Bermuda - About the Country


Introduction

Britain's oldest colony, and the spiritual home of the ubiquitous knee-length Bermuda shorts, first introduced by the military in the 1900's. Bermuda consists of a small group of Eolian limestone islands located 1,000 km off the east coast of the United States in that part of the Western Atlantic known as the Sargasso Sea.

Bermuda is a cluster of about 150 small islands and reefs. The eight largest islands are connected by causeways and bridges to form a 35 km long, continuos land mass which is barely 1.5 km wide. As the area is highly populated and space is at a premium, local families are only permitted one small car per household. Taxis are very expensive, public transport unheard of and car hire is not allowed, so it is either shank's pony or rented mopeds. Naturally, being a British Colony, everybody drives on the left.

Show Caves

A number of Bermuda caves, including Admiral's, Castle Grotto, Cathedral, Crystal, Fantasy, Island, Leamington, Tuckers' Island Caves, Walsingham, and Wonderland, have been operated as commercial tourist attractions. The Devil's Hole, a collapse cave that was first opened for public exhibition in 1843, is utilised as a natural fishpond containing sharks, groupers, and sea turtles. Blue Grotto, another water-filled collapse cave, was recently the site of trained dolphin shows. Prospero's (previously known as Island) Cave contains an underground bar and discotheque.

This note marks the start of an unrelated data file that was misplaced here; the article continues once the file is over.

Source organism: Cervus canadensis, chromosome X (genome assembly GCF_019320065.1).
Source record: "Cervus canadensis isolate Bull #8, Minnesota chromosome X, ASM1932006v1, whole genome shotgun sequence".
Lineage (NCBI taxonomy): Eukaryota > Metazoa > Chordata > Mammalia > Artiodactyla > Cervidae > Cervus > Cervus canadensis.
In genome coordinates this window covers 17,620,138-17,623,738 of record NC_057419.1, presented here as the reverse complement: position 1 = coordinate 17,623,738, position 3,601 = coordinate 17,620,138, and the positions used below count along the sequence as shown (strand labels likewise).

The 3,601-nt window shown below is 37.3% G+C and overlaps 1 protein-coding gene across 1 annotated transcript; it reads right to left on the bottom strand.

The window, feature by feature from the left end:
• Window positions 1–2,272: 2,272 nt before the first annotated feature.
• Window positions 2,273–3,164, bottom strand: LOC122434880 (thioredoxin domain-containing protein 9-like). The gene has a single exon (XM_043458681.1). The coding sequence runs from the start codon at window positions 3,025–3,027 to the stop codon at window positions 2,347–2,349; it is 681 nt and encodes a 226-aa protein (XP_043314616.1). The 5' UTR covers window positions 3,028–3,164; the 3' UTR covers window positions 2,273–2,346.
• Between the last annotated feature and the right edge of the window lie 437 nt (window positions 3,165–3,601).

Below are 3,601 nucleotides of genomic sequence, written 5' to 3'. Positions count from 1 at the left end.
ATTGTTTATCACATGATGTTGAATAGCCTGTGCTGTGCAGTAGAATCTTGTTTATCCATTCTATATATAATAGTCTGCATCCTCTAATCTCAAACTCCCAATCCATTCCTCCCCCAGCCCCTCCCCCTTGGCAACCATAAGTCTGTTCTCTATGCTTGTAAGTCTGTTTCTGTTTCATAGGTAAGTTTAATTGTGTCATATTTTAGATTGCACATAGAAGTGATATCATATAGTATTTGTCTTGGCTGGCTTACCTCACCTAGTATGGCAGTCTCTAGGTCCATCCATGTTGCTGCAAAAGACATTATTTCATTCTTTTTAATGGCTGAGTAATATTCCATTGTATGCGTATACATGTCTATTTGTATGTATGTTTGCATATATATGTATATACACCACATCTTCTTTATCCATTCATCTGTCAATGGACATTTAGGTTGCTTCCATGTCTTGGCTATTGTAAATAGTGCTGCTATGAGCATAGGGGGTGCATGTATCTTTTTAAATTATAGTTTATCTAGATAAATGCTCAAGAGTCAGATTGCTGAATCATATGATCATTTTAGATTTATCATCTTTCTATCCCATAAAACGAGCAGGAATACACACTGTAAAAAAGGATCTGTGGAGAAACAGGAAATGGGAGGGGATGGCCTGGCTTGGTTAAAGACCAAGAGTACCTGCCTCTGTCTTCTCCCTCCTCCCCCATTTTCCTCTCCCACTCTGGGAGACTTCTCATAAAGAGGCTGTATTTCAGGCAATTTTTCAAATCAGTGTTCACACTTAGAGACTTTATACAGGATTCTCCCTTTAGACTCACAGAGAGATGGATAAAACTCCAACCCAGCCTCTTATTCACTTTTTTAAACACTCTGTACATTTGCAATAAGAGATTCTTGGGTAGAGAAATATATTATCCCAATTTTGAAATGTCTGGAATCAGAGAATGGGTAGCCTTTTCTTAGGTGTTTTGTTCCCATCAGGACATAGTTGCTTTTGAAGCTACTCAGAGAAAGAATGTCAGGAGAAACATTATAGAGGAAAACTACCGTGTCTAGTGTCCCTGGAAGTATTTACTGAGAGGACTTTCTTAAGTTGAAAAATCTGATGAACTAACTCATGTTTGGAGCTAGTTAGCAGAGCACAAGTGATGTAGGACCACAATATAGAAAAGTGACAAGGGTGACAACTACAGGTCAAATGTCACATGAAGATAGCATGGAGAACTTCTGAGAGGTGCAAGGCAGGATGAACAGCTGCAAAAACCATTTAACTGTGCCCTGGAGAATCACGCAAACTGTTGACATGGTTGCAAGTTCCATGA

On the 1 May 2002, the Bermuda Postal Authorities issues a series of four cave stamps: 35 cents Fantasy Cave; 70 cents Crystal Cave; 80 cents Prospero's Cave; $1.00 Cathedral Cave.


Text by Tony Oldham (2002). With kind permission.